Catherine de Medici was notorious for the use of astrological experts, although with the employment of Nostradarmus, her interest went beyond this. The Court of Ruddolf ii in Germany and at the court of the King of Denmark was the place to go to experiment in the mystical arts, even the black arts were studied and witchcraft debated as an intellectual subject. Everything, banned everywhere else, plus the new scientific ideas were studied openly and debated. Nothing was tabboo, in fact, the stranger and weirder, the more mystery in something, the better. James vi of Scotland went to Denmark to collect his bride, Anne, but stayed for some time and picked up a number of the ideas and intellectual beliefs on witchcraft and alchemy, both also banned by law, which may have inspired his own books on these matters.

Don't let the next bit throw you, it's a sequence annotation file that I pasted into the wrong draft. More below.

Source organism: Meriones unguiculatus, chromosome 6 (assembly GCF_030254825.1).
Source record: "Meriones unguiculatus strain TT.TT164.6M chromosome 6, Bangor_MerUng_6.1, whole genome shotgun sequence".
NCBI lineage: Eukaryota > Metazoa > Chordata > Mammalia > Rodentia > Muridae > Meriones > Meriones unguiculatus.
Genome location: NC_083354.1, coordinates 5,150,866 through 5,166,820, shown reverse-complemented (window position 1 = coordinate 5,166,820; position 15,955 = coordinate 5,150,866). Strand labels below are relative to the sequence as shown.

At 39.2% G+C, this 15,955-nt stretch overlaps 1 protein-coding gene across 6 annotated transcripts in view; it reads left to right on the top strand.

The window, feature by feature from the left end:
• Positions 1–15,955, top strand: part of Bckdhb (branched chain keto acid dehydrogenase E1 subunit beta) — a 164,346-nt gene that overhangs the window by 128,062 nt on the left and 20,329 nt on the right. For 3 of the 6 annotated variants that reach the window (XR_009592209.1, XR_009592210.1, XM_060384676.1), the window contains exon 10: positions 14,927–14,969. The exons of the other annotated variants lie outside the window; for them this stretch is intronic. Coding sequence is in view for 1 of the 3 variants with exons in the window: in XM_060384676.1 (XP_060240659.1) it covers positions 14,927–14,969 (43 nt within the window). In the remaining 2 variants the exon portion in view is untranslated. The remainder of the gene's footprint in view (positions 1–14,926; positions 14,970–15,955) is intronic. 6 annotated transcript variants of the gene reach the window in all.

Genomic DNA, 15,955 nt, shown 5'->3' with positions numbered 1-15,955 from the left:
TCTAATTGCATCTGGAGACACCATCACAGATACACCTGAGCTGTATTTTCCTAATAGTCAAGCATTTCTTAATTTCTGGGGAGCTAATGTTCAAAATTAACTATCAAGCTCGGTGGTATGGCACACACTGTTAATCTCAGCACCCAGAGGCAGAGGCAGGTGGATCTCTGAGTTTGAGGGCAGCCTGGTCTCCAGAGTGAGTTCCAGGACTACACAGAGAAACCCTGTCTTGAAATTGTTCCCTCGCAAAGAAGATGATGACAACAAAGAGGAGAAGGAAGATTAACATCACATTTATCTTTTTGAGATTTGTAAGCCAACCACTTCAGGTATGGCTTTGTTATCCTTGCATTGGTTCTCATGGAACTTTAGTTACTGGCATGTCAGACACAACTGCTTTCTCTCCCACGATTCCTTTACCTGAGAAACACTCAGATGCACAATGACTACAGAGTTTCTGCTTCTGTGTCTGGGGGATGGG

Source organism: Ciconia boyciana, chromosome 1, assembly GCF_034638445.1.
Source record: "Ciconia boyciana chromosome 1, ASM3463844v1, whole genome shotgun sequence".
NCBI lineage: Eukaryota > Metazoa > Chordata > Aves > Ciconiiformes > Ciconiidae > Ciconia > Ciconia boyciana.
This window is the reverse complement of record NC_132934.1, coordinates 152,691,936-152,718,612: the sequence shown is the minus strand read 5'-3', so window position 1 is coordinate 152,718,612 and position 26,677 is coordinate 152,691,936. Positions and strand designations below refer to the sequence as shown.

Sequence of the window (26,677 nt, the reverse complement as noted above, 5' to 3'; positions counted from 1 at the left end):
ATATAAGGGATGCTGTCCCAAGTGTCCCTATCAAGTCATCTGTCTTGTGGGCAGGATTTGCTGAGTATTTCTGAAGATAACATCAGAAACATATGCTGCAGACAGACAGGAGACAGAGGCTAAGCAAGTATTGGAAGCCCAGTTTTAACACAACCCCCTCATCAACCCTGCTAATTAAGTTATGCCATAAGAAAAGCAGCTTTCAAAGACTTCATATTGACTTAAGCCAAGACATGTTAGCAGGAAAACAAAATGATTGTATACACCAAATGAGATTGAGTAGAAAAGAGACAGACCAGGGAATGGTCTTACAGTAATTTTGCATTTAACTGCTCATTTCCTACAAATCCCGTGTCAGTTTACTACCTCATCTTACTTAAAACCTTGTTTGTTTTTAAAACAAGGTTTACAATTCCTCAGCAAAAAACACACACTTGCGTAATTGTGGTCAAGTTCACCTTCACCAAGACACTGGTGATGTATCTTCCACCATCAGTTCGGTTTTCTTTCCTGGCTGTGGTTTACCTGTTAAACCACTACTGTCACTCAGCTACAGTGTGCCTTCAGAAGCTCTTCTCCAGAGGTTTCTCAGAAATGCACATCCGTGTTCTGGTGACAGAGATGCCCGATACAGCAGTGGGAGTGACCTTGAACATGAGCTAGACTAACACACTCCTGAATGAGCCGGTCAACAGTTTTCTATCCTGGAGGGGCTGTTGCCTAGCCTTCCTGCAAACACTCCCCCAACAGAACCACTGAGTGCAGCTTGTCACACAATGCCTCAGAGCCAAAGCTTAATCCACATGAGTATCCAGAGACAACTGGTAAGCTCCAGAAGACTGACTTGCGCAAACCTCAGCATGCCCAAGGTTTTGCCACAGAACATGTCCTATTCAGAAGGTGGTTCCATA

Today, the belief that you can harm someone by cursing them or magic would seem ridiculous, but it was a serious world view at this time. Numerous huge tomes were written on this subject, what is a witch, what is harmful, what is merely cunning or practical magic, what was demon worship, the powers of a witch, all the names of demons, all the ways to fight witchcraft or more specifically, malficia, using it to kill or harm, how to try witches, how to find them, their tricks and familias and so on. Many superstitious practices mixed with the casting of spells for protection, mixed with verses from scripture and prayers, for birth to protect mother and child, against disease, for good health, for love and many everyday problems. The cunning woman or man was permitted, but sorcery and malficia were not and even alchemy was forbidden as it debased the value of money, so all were crimes punishable by death. It is possible that many of our well known traditional superstitions have their origins in these counter actions against witches. Sprinkling salt or throwing it over your shoulder if you spill it, possibly does indeed go back to ancient times, but it was also said to be a gesture of protection against the Devil and you are throwing it in his face to warn him off when you cast it over your right shoulder, symbolic of the Right Hand of God. We might do such things absent minded today, not giving such strange beliefs much credence but back then fear of demons, witches, gouls and goblins was very real, life was very precocious and treatment of the sick rudimentary. If someone died while the local wise woman was caring for them, then all the nonsense beliefs came out and the poor woman would be charged with harming via sorcery and hung in England or burnt in Scotland and Europe. We have inherited most traditional superstitions, but fortunately we don’t take most of them as seriously as our ancestors.